Title held by someone who bought property from a seller before the seller received title to the property and who automatically obtained title upon the seller’s receipt of title.
An example involving acquiring after-acquired title would be if an individual named John signed, acknowledged, and recorded a deed of his late father's ranch to another individual, Sam, even though John had not yet received title from his father's estate. Once John received the title from his father's estate and recorded it, the after-acquired title would automatically pass on to Sam.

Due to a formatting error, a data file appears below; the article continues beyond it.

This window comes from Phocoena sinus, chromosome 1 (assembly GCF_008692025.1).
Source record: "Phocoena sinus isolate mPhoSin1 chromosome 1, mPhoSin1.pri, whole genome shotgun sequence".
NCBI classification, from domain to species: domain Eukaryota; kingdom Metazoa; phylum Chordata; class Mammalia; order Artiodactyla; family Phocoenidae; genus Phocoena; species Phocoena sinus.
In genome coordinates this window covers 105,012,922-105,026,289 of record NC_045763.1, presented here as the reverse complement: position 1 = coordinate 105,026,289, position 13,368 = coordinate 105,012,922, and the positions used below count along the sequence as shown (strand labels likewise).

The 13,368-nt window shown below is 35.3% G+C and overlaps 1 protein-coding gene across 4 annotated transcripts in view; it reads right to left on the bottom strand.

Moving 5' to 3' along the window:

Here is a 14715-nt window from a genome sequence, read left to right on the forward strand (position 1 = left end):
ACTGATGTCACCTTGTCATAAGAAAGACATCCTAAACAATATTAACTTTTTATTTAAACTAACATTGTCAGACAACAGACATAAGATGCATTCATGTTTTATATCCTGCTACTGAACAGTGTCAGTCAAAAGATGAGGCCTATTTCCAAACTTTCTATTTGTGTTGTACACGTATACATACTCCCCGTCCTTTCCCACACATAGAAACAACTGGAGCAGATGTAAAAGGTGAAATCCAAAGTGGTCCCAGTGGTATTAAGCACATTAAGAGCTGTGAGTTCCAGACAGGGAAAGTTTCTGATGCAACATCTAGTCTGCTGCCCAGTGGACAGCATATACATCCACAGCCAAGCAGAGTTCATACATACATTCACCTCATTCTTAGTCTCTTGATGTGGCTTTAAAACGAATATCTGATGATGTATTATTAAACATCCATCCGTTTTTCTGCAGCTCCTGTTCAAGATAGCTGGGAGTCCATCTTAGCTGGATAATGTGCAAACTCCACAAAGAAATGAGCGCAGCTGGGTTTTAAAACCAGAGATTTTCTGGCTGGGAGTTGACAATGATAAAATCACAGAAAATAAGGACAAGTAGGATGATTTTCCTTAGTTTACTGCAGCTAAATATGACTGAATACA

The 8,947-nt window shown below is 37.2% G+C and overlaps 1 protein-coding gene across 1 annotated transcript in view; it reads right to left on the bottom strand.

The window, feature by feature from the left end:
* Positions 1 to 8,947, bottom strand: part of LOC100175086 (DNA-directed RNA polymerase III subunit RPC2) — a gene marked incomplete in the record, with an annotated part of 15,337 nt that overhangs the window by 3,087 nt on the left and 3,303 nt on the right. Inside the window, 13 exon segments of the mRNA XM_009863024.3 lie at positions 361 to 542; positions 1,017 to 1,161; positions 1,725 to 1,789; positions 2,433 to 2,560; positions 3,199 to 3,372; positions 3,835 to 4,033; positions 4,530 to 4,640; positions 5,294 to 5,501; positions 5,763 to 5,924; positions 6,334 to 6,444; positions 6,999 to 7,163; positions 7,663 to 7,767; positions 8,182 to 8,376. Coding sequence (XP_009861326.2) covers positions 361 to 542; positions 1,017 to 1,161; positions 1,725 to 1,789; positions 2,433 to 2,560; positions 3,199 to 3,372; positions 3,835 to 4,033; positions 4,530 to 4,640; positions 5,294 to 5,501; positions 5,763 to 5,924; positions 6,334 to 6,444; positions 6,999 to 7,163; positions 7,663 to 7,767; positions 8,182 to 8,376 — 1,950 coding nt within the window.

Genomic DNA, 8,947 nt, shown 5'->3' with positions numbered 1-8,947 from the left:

The after-acquired title doctrine generally does not apply when a seller receives title by quitclaim deed. A deed conveying property must explicitly state an intention to vest title in the seller in order for it to be automatically transferrable.
[Last updated in June of 2021 by the Wex Definitions Team]